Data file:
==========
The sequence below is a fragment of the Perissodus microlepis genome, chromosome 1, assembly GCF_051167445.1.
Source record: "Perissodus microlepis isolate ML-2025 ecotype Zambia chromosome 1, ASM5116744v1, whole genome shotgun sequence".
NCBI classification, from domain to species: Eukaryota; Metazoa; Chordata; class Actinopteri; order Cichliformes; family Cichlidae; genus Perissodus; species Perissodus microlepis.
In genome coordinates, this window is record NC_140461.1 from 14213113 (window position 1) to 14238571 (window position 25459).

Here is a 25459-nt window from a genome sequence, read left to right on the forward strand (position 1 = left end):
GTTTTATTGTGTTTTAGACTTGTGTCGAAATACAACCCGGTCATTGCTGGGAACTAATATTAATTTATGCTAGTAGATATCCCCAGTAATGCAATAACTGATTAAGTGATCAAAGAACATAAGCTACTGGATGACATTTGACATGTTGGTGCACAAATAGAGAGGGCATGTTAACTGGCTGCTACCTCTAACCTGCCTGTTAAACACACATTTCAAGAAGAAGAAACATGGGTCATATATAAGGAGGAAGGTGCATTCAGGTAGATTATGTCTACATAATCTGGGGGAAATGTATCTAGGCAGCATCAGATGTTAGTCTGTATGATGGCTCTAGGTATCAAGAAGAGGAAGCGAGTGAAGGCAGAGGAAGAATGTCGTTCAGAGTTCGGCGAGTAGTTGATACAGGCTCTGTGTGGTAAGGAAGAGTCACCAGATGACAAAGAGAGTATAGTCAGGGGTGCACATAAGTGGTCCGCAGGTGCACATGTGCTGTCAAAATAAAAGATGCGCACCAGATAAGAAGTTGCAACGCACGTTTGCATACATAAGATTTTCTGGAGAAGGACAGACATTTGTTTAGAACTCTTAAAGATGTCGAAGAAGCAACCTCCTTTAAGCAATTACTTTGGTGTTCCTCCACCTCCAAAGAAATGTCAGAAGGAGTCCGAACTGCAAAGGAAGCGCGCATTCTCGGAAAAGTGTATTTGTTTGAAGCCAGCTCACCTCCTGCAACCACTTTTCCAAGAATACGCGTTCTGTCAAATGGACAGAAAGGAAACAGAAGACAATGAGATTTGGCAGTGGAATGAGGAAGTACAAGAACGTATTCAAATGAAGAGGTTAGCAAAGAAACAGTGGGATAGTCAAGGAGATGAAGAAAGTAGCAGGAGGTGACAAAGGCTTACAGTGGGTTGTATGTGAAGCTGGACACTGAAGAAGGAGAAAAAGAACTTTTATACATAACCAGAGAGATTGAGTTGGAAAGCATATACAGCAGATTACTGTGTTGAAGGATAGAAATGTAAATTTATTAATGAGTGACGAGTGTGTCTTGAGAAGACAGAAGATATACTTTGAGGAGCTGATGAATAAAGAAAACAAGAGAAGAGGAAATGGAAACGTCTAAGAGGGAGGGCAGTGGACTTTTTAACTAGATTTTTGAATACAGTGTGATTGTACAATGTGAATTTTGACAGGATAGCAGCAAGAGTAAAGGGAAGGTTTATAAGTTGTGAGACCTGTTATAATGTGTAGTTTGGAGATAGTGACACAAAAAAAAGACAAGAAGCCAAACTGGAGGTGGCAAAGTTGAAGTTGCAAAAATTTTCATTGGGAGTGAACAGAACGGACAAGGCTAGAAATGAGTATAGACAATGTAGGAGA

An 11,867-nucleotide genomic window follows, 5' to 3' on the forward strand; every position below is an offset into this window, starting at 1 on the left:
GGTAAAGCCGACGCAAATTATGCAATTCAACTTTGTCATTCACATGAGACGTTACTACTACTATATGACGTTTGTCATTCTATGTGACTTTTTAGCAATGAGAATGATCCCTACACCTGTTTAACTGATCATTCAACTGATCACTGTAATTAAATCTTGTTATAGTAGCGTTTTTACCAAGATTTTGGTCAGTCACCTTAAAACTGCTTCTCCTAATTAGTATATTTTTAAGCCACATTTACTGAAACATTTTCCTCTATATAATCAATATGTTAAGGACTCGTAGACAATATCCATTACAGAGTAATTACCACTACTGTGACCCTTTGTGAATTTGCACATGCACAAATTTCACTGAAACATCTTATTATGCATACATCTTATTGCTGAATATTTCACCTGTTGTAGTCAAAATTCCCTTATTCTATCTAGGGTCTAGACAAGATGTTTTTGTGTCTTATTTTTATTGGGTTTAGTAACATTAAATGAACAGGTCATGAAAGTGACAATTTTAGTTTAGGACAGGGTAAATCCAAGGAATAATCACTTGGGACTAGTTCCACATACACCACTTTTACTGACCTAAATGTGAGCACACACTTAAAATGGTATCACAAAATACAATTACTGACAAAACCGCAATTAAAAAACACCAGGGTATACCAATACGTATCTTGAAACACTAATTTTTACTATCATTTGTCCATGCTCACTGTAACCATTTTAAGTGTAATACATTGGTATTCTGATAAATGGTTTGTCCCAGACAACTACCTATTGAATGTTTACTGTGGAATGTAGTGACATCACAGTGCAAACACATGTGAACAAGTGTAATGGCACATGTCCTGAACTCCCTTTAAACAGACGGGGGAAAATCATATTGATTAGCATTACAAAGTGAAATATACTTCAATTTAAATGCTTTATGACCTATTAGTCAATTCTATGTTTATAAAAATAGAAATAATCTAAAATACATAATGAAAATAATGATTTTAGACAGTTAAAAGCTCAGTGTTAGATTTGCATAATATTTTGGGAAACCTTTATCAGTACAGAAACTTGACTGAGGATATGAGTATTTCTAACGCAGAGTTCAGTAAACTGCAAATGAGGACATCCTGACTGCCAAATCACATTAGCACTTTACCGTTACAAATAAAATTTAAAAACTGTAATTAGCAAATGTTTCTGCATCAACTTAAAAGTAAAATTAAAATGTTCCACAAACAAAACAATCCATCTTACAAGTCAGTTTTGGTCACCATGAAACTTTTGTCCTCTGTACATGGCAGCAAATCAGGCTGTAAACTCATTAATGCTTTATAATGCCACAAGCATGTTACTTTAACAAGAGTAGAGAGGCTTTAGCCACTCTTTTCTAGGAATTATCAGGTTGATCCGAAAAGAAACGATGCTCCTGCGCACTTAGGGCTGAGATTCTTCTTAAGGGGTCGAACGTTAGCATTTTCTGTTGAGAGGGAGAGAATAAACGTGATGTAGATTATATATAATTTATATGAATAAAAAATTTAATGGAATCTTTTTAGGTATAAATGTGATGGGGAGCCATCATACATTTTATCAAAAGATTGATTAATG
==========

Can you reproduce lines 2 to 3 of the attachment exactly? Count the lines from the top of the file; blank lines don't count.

Source record: "Perissodus microlepis isolate ML-2025 ecotype Zambia chromosome 1, ASM5116744v1, whole genome shotgun sequence".
NCBI classification, from domain to species: Eukaryota; Metazoa; Chordata; class Actinopteri; order Cichliformes; family Cichlidae; genus Perissodus; species Perissodus microlepis.